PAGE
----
git ready: Open Crime

I started out this month with the plan to create a GraphQL API that communicates with the API that data.police.uk provide to access crime statistics and information about police forces in specific areas. After that my plan was to build a React app that allowed the user to drop a pin on the map and then be presented with the crime statistics for that area. Lastly, I wanted to gain experience in deploying a web app into a production environment using a CI pipeline.

To view my project visit opencrime.gavinhenderson.me. If it doesn’t work let me know and I will put some time into getting it back up. If you want to see the source code head over to the Github Repo and if you like it you can even give it a star.

During this project I hoped to extend my GraphQL knowledge by learning more about standard as well as being able to practically implement an API. I was already pretty capable in writing React but had little experience setting up a project and developing from the ground up.

My process started by creating a new GraphQL API using express-graphql which allows you to expose an instance of GraphiQL which you can use to hit your API and view the routes. I then went through the list of routes on the Police UK API and ported them to GraphQL. This process was mostly a one for one conversion but I used the advantages of GraphQL to improve the API. Once completed I then used graphdocs to create elegant documentation for my API.

Once the API was fully completed I then turned to designing the React front-end using Sketch. This was my first time using sketch and my first time designing a website before implementing it. I was initially having trouble getting to grips with Sketch due to not really understanding how to approach design work. Luckily, one of the designers at work gave me a great tutorial of Sketch and ran me through some basic design principles. Learning how to throw together some basic designs is one of the most useful things I learnt this month. I don’t have a great eye for design but Sketch allows me to rapidly prototype and improve my designs through trail and error. I created designs for mobile and desktop but only implemented the desktop version. See below my Sketch design:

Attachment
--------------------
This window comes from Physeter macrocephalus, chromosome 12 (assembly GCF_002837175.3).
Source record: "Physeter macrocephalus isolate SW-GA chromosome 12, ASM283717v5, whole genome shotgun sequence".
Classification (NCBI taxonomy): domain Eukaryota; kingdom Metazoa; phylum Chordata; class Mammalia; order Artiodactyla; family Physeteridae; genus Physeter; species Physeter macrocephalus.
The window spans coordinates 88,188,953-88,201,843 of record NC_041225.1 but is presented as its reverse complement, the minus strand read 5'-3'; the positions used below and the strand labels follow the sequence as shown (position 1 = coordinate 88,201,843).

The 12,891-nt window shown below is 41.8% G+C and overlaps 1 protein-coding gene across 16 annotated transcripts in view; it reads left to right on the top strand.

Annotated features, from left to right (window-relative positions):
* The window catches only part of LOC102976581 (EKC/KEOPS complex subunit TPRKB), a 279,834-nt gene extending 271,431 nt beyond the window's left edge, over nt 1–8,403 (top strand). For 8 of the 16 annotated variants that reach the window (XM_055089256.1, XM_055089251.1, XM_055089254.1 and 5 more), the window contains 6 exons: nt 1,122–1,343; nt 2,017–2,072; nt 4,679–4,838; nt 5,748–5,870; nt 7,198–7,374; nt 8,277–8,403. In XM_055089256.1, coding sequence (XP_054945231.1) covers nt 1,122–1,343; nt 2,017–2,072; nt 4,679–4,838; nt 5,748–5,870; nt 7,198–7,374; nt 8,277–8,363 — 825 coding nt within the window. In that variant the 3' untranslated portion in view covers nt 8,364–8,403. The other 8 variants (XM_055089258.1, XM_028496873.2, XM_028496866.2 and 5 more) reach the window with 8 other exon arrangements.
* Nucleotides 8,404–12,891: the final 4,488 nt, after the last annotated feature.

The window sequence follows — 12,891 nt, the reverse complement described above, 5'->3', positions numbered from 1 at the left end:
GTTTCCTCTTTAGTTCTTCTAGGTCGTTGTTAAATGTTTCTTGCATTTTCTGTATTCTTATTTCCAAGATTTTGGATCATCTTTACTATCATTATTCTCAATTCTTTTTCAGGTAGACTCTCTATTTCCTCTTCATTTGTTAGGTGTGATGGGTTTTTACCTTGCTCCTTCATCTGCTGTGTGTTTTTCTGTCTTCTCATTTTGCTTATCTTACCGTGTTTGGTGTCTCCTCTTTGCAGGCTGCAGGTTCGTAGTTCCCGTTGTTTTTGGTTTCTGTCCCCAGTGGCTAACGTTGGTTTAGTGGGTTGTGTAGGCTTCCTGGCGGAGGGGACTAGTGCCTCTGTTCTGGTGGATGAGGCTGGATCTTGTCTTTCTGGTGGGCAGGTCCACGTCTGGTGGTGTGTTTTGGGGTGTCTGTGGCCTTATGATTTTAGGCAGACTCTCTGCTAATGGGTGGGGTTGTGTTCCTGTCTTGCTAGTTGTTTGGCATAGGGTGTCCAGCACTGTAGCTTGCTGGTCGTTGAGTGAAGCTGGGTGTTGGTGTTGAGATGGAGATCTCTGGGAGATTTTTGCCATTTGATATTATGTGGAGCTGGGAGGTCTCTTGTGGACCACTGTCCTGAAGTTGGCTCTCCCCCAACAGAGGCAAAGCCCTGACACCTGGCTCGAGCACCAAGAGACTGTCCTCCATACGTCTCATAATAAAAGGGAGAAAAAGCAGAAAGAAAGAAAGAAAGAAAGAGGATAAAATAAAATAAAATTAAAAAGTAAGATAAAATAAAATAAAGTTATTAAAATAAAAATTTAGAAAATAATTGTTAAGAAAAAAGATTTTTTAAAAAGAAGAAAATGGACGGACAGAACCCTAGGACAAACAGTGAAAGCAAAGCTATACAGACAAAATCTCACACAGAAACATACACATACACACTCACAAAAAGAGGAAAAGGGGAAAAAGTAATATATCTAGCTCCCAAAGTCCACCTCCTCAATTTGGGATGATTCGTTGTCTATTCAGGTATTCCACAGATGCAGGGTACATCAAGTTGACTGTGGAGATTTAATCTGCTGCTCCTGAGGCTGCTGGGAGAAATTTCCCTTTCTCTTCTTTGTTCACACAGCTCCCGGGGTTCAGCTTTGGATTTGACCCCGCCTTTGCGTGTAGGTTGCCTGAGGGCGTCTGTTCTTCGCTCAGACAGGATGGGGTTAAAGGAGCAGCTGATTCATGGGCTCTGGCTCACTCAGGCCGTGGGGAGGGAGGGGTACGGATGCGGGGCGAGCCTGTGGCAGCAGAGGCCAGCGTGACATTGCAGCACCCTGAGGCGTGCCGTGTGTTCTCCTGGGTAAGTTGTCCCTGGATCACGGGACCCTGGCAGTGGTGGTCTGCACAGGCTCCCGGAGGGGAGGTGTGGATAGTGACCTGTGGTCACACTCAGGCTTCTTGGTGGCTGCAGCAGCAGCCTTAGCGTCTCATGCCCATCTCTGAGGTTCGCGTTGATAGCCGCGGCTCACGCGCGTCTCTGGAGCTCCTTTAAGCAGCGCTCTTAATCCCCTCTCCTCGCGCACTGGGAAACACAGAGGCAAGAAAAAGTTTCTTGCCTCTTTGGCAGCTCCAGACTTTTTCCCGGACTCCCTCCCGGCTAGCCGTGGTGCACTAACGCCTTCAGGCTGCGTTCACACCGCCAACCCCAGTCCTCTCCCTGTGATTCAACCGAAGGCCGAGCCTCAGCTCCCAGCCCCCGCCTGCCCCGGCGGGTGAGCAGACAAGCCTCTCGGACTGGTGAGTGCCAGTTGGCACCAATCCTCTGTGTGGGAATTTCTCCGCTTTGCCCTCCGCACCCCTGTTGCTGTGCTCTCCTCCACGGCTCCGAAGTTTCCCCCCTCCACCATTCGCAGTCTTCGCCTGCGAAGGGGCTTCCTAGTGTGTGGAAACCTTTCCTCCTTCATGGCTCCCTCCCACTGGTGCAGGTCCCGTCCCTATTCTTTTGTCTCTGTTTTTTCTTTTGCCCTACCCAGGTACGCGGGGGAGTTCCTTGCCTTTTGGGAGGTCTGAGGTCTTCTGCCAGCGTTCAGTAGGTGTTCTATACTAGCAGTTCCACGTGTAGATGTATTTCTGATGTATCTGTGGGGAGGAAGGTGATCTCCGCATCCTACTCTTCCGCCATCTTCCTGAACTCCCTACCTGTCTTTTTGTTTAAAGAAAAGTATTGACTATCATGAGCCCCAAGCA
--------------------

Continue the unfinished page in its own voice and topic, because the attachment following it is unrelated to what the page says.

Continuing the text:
Screenshot of the opencrime design

After creating the designs I took to implementing the front-end using React and Apollo to interact with the GraphQl back-end. I used the create-react-app script to initialise my project then setup my project using Semantic UIs React component library which saved me building and styling the basic components. I also setup my styles to use the less-loader. My first problem was creating the map element and deciding which map provider to use. I started off using MapBox and I like the idea of being able to use nice skins and it came recommended to me from friends. I tried using the MapBox library that Uber makes as it provides React integration but I found it annoying and I only needed to be able to drop a pin. For this reason I turned to the Google Maps API which I have previous experience with and found the react-google-maps package which wrapped the Maps API in a super thin layer and they provide great docs for it.

After I got the map part working I found setting up Apollo really easy as all you have to do is plug in where the API is and then use your GraphQL query strings. I also used a Apollo a lot during my internship so was already really familiar with it and the best practices to keep in mind when using it.

Once the front and back-end were complete I then tried to deploy the service to my personal domain. I hosted it under the subdomain opencrime on my personal domain. I initially wasn’t sure how to go about doing this but after some research I realised all that was needed was make one DNS entry. After making this DNS entry I setup a Digital Ocean droplet hosting the the API and the React App. I ended up setting this up pretty last minute and just hosted them using the development settings. I also had issues with the WiFi I was on blocking port 8000 which the API is hosted on but I didn’t notice the issue on any other networks.

One of the biggest things I learnt during this project is the importance of doing work in vertical slices rather than horizontal slices. I should have implemented an API route then created the front end to go with it. I ended up doing the entire API and then ended up with a front-end that barely uses any of the API routes. I would have had much more to show if I put more work into the front-end and less in the back-end.

Another issue I had was time management. This month I spent a week and half on holiday and I knew this before starting. I failed to plan ahead and ended up rounding off the project late which is why I had to rush out a bad deployment. I think my next project similar to this I will aim to setup the deployment first so I don’t have to factor it into my schedule later.

This month I am going to take a step in a different direction and learn more about ethical hacking and information security. My plan is to read the book ‘The Basics of Hacking and Penetration Testing’ and then become proficient in the tools that it runs through. I also plan to improve my skills by completing some Capture the Flags. I will aim to commit and hour every day which may end up being less with class starting again.

Quick thanks to Colin for teaching me Sketch and to Darren for figuring out subdomains with me.

If you have any tips for how to improve this blog drop me a message on LinkedIn or an email at gavin.henderson@hotmail.co.uk

Written on September 3, 2018